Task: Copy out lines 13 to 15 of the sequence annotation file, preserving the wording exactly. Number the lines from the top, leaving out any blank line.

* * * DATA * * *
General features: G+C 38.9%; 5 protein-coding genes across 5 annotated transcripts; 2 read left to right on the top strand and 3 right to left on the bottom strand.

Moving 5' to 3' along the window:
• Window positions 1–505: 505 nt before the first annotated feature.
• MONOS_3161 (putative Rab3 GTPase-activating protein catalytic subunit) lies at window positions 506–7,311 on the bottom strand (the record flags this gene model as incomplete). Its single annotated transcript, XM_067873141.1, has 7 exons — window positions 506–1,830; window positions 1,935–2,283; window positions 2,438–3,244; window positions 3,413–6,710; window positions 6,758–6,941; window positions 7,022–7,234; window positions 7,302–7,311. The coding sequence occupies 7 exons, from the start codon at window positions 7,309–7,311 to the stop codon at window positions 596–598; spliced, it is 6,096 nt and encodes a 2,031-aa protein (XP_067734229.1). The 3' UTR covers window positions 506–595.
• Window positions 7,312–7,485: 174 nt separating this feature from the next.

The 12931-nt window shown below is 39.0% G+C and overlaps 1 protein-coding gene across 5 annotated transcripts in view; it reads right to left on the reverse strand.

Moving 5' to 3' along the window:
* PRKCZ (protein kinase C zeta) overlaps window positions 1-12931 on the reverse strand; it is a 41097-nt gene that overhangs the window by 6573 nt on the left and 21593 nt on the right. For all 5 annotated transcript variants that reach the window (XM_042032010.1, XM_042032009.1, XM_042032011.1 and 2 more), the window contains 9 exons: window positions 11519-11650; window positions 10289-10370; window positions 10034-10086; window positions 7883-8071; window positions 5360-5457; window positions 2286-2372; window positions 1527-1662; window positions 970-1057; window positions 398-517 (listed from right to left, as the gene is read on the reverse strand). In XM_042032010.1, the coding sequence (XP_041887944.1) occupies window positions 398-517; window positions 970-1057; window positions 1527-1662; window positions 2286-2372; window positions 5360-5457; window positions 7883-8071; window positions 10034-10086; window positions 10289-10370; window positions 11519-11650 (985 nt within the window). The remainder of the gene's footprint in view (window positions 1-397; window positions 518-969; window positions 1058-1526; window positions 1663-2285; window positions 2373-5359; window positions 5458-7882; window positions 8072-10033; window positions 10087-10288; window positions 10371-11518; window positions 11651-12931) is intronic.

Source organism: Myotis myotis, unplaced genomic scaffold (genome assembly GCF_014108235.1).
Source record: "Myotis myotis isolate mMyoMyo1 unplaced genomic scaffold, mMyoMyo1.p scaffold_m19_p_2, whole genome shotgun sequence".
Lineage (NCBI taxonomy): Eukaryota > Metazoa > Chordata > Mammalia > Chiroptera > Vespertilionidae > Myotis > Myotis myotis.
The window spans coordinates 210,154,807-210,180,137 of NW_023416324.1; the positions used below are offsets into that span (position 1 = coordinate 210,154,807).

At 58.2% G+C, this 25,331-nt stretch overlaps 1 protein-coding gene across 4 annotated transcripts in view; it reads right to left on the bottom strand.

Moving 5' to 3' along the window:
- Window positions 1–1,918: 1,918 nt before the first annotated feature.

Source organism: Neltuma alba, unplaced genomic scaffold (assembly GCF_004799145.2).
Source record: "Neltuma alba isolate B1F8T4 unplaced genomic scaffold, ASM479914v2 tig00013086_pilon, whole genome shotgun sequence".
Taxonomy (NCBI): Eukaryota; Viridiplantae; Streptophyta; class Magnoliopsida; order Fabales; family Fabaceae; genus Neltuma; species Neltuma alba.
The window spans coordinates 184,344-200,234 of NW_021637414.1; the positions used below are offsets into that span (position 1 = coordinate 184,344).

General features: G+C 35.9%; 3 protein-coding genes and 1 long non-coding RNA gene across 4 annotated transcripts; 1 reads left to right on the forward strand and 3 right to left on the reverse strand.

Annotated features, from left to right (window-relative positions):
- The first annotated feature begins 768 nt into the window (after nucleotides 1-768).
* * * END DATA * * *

At 58.2% G+C, this 25,331-nt stretch overlaps 1 protein-coding gene across 4 annotated transcripts in view; it reads right to left on the bottom strand.

Moving 5' to 3' along the window:
- Window positions 1–1,918: 1,918 nt before the first annotated feature.